Legendary Brazilian architect Oscar Niemeyer, who was an icon of modernist architecture in the 20th century with his dislike of right angles and who created curving, sensuous concrete structures, has died at the age of 104 in Rio de Janeiro. photograph by Andre Luiz Mello
The Museum of Vancouver is pleased to present the first time solo exhibition of internationally acclaimed Vancouver-born artist Tobias Wong who committed suicide in 2010 at the age of 30. Wong’s work defied categorization, as he engaged with a range of art processes from installations, performances, and furniture making to product and fashion design. He was cheeky, playful, witty, and clever. He appropriated, manipulated, manufactured, mass-produced, and re-issued objects, pouring new meanings into them. Like many pioneers, his art both seduced and upset. Object(ing): The Art/Design of Tobias Wong opened yesterday and is on view until February 24, 2013 at The Museum of Vancouver.
A new exhibition at Ikon Gallery in Birmingham, England is a comprehensive survey of work by Tony Arefin (1962–2000), a graphic designer who emerged during the late 1980s as one of the most important figures in the British art world. With his numerous catalogues for institutions such as the Serpentine Gallery, ICA, Chisenhale Gallery and Ikon itself, Arefin had achieved such art world dominance by the early 1990s that design critic Rick Poynor described him as ‘single-handedly processing the print needs of the entire British art scene’. Comprising early publications from the YBA movement to seminal advertising campaigns for corporate clients such as IBM, Ikon’s exhibition reveals the intuitive genius of Arefin’s work. Arefin & Arefin: The graphic design of Tony Arefin will be on view between September 12 and November 4, 2012 at Ikon Gallery, 1 Oozells Square Brindleyplace, West Midlands, United Kingdom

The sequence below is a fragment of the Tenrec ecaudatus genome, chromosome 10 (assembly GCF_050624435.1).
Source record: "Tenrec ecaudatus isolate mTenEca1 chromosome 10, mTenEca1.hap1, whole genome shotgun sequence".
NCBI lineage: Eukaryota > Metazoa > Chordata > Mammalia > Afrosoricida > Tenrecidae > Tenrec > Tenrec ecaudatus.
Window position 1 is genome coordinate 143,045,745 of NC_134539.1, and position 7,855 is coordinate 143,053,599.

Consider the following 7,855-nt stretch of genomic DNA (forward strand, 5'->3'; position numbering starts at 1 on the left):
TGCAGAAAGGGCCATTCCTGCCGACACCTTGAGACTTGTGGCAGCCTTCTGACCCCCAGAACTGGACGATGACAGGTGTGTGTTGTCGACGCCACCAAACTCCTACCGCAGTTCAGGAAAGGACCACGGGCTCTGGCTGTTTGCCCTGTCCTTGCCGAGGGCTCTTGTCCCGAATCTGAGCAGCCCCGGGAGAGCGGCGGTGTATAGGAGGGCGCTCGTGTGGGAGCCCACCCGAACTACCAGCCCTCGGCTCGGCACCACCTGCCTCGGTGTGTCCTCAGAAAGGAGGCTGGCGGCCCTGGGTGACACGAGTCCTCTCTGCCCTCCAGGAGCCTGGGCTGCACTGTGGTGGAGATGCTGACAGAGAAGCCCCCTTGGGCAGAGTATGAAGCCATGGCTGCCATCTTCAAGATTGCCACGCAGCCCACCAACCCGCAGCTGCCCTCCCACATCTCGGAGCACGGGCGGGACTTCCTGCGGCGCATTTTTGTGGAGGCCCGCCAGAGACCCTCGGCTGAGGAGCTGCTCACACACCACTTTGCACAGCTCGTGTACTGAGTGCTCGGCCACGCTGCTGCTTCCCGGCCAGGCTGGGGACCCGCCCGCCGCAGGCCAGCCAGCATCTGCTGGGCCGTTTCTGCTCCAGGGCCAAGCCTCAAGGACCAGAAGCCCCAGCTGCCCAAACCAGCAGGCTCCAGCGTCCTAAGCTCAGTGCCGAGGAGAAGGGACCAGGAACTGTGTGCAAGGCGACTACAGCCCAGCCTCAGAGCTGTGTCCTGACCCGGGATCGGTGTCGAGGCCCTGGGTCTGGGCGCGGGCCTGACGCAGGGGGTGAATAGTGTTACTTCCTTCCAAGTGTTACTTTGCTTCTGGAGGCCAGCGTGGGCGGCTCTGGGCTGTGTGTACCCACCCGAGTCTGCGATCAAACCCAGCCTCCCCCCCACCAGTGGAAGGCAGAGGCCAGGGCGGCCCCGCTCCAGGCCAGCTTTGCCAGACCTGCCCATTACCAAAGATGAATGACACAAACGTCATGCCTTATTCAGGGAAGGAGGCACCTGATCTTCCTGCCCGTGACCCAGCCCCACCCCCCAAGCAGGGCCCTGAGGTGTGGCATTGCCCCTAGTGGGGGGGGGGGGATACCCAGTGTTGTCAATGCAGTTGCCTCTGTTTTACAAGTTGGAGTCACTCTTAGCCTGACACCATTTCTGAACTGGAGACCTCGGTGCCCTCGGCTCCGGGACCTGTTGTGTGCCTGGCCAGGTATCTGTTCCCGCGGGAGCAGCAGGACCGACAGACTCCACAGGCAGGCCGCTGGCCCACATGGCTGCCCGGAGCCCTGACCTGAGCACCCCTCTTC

Aviator Mirrors by Nigel Coates available at Grey Area
Coming soon by Taschen, Marc Newson’s complete works to date in a hefty 600 page monograph. He has designed chairs, restaurants, boutiques, cars, planes, and even a spaceship. For Australian industrial designer Marc Newson, the sky is no limit. From mass-produced objects to limited edition furniture to fashion, Newson has blurred boundaries, mapped new territories, and made himself an international superstar. This comprehensive tome leaves no stone unturned in cataloguing all of Newson’s works to date, from early pieces such as Lockheed Lounge (which holds the world record for the highest price paid for a piece of designer furniture, at over two million dollars) through designs of household objects and more recent, large scale projects such as the interior of Qantas’s A380 and the Aquariva boat. Marc Newson’s Works, edited by Alison Castle, will be available by Taschen in August 2012, and a limited art edition is available now.
Today is the second day of the 2012 Modernism Week in Palm Springs, a 10-day festival that celebrates mid-century modern design, architecture and culture, and features over 80 events including home tours, films, lectures, fashion, and swank receptions at locations rarely-seen by the public. Modernism Week will commence on February 26.
At Art Basel Miami Beach 2011, Maison Martin Margiela will present Love, etc., an off-site installation in the Miami Design District situated near its Miami retail location. This exhibition will feature the Maison’s Line 13, dedicated to objects & publications. Line 13 also explores the Maison’s relationship with interiors. November 29 through Saturday, December 3, 4141 NE 2nd Avenue Miami, FL 33137.
Yellow Velvet is a unique, niche purveyor of cushions, throw pillows, and home décor curated by Carole Dugelay – who previously created textiles for the fashion houses of Christian Lacroix and Kenzo. Each quarter Yellow Velvet commissions a designer for a new capsule collection. This time around Yellow Velvet has teamed up with 28 year old, Parisian designer Baptise Viry for a collection, entitled Absolutely Fabulous, inspired by, “hidden vices, misappropriation, [and] losing one’s point of reference.”